_RJM4168The Bunun are great hunters as evidenced by this barbeque. Formosan macaque and Reeves Muntjac

As well as the Na Tzu Lan River area shops and Ba Li Shiang, there are also several other places to buy local arts. In Ming Shen the recently opened Ma Ya workshop sells bags, belts and other leather crafts in a nicely designed shop that is well worth checking out as is La Hu workshop that sells hand made Aboriginal clothing and crafts. In Ming Tzu a small shop sells local crafts and clothing. In Ming Chuan, R Bu Luo has a large selection of hand made clothing and crafts and Ba Li Shiang also has a small selection of art and crafts.  Jin Bao Bunong culture workshop, dream workshop, as well as roadside stalls and the culture center.

DSC_8459Eric navigates the upper stretch of Nan tsu hsien river

Also in Ming Chuan is the local pottery workshop. While not really a shop, people can drop in and check out the pottery made by local artists and the teacher, Hai Sul. At first glance Hai Sul looks more at home in the role of policeman, which he is, than artist, which he also is. I sat down and talked to Hai Sul between his rounds. A dark stocky man with muscular hands ideal for working clay, he is thoughtfully articulate, interesting and has a strong sense of culture. In 1993 as a policeman in Tainan he studied pottery and as his skill improved so did his interest. Returning to his birthplace he was re-inspired by his Bunong culture which he worked into his pottery to great effect. At his workshop you can see a large brick kiln that he prefers over gas and electric because of practicality-frequent power outages, expense of gas-and aesthetics. He has been exhibiting nationally since 1997 and is a well known. He says he is fortunate that he doesn’t depend on pottery for a living so he can work when inspired instead of churning out work for money. I think this shows in his art._RJM5955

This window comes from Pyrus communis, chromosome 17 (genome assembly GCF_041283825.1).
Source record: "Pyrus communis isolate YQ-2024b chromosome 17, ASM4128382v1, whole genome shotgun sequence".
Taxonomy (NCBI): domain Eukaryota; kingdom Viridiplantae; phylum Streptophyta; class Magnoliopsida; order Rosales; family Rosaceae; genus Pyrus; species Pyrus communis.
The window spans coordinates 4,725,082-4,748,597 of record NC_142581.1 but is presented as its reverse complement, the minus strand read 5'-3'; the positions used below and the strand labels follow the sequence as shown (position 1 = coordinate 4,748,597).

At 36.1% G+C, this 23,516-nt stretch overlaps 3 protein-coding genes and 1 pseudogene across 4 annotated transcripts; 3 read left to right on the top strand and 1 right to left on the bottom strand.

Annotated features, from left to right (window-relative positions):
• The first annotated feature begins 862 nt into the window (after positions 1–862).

There are several annual festivals held in San Ming, the largest is Da Er Festival usually held in May or June. The origin of this festival is the youths of the area would practice their bowmanship by hitting a hanging pigs ear, hence the name da er, or hit the ear. This year the festival will be a little bit different as tribes from all over the island are invited to come and participate. According to San Ming’s Mayor Ke, San Ming is the ideal place for a trans-tribe festival as Taiwan’s Aboriginal Tribes are so well represented in San Ming. The Mayor went on to explain that although the festival is held at the traditional time as the Bunong Festival, it can’t really be called Da Er Festival. This new festival will be held on May 14 this year._RJM2469

Other festivals are Bei Shen Festival in February, Millet Festival in August, River Festival in September and Christmas in December. Aboriginals celebrating Christmas may seem strange but most aboriginals are Christian and on Christmas Eve midnight the whole village walks through the streets holding candles and singing silent night and ends at the church for a Christmas service a day of games and a feast in the evening. It is perhaps one of the places with the most genuine Christmas spirit in Taiwan.